If Lehman’s stock price can find some support, it will buy time for the management team to pursue asset sales, restructuring, and capital infusions. If there were less stress in the capital markets, this wouldn’t be too difficult – Lehman does have a collection of very valuable assets – but that is not the world we’re in today, and every hour matters for Lehman right now. Given the imbalance between debt value ($370 billion) and market cap (under $3 billion), it’s likely that a reasonable offer for Lehman’s equity (say, $5/share) would be pushed through by debtholders buying up the common if they felt the acquirer would make good on the debt. Still, the volatility and uncertainty make this complete speculation, so recognize any stock or options plays here for what they are.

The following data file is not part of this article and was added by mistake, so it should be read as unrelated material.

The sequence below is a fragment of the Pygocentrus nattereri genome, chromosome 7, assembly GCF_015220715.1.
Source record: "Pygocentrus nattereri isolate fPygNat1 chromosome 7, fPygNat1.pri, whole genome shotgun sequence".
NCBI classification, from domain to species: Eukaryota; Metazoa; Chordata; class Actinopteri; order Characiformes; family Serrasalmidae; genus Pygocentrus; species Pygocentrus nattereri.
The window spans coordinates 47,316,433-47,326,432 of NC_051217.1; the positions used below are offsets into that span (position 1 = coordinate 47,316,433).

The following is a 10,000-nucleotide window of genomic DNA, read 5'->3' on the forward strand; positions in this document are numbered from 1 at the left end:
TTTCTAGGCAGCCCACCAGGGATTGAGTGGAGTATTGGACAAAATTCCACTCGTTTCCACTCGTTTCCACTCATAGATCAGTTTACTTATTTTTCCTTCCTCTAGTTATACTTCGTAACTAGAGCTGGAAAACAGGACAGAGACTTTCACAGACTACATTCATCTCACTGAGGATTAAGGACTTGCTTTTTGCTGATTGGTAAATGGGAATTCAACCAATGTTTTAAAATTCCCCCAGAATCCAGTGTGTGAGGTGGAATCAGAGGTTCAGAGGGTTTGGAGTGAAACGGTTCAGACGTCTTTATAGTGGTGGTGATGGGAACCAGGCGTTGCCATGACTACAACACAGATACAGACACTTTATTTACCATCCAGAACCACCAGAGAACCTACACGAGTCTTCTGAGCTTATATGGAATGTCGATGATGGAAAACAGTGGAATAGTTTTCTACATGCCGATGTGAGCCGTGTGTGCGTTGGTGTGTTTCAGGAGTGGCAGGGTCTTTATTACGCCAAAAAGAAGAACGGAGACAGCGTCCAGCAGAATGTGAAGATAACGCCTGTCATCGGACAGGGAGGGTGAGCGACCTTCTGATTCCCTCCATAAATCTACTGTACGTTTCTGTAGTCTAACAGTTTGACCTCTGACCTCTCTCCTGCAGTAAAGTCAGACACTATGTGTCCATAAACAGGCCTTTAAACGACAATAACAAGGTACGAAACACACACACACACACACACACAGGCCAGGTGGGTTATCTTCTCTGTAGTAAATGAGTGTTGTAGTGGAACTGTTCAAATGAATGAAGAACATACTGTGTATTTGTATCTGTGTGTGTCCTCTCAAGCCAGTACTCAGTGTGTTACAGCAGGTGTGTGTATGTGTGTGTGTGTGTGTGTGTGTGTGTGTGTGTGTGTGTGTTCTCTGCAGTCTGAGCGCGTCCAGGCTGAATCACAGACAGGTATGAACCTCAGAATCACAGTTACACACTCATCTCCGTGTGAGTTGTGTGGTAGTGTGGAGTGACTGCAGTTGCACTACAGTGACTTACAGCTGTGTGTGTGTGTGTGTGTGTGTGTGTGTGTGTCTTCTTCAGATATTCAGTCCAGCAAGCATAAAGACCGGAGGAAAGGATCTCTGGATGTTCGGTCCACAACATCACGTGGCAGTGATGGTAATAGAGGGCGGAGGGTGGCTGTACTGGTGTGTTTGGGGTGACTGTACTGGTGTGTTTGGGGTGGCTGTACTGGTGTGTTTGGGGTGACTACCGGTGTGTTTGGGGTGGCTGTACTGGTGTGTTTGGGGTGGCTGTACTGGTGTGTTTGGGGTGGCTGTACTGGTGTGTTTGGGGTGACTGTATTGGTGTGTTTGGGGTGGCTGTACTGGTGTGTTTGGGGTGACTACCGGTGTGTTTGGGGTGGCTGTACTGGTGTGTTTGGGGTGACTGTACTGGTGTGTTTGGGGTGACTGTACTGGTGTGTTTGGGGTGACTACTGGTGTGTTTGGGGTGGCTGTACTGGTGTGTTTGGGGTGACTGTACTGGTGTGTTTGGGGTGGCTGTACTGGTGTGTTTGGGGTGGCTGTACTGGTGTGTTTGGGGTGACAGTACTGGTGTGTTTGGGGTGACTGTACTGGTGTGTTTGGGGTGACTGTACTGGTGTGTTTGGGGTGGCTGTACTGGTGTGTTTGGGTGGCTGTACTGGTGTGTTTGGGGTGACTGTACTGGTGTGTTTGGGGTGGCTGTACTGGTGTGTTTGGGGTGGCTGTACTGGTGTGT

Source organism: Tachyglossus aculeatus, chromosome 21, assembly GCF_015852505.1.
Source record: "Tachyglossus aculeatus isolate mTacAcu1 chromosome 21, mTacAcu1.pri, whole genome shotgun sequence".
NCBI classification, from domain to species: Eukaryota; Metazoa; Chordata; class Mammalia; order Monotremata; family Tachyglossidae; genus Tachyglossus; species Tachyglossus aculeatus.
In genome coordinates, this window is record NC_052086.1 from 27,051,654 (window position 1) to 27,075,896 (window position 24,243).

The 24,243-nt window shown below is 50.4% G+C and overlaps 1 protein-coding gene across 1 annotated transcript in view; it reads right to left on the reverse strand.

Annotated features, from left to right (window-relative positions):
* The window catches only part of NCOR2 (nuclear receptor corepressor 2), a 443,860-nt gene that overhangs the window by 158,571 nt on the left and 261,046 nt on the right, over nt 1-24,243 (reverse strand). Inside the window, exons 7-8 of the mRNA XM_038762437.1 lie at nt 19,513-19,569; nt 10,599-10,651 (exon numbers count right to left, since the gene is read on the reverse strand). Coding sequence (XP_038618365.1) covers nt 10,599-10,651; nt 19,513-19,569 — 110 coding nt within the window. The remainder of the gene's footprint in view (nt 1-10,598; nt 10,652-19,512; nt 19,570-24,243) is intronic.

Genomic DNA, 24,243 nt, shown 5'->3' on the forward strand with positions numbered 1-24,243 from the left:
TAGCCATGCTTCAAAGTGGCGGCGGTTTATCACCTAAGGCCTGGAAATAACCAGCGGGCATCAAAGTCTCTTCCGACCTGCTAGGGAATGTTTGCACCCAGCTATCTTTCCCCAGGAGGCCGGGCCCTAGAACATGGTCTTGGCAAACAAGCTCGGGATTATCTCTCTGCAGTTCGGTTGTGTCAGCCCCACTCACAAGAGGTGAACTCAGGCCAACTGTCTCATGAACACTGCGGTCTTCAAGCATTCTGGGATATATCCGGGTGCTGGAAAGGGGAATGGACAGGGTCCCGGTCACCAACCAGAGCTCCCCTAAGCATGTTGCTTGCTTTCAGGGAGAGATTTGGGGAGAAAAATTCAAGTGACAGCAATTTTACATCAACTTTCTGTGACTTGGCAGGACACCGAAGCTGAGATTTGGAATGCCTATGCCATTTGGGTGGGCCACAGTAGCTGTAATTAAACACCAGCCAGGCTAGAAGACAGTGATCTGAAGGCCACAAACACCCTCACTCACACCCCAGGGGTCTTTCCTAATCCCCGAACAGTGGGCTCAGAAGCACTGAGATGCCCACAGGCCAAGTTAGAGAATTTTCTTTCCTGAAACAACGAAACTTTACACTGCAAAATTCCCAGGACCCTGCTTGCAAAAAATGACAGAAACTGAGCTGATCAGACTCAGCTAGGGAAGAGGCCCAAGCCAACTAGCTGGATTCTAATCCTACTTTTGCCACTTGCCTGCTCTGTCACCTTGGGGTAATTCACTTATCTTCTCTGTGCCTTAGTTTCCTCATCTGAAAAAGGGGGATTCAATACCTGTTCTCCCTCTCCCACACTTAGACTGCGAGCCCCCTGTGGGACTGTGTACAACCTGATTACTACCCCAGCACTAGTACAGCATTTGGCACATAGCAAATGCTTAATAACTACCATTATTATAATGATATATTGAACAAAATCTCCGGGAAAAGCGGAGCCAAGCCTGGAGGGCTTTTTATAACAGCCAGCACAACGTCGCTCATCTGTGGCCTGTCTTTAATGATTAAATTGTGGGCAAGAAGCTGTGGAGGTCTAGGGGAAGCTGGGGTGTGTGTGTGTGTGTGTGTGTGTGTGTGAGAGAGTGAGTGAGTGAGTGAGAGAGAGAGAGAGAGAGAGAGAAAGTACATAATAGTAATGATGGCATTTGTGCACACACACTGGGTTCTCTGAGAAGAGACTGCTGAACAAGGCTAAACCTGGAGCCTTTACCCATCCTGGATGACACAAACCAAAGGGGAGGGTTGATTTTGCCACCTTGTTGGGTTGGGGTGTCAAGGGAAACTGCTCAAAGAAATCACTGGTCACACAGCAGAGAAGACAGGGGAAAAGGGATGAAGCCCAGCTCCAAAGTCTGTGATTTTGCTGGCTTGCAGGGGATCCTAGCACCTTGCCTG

The impacts for the broader financial system are intriguing. It’s cliché, but true: the market hates uncertainty. Lehman has been one of the market’s concerns for months now, so a resolution to their status that minimizes additional stress and uncertainty would go a long way to shoring things up. A Fed agreement to backstop Lehman’s bad debt, as was done with Bear, accompanied by a bid for Lehman by a well-capitalized institution like Bank of America (BAC) would go a long way toward reassuring investors of the stability of the financial system. Should that happen, it would combine with the recent Fannie/Freddie takeover to suggest that the financial markets’ problem children can be dealt with, and could be enough to turn large institutions optimistic going into year end.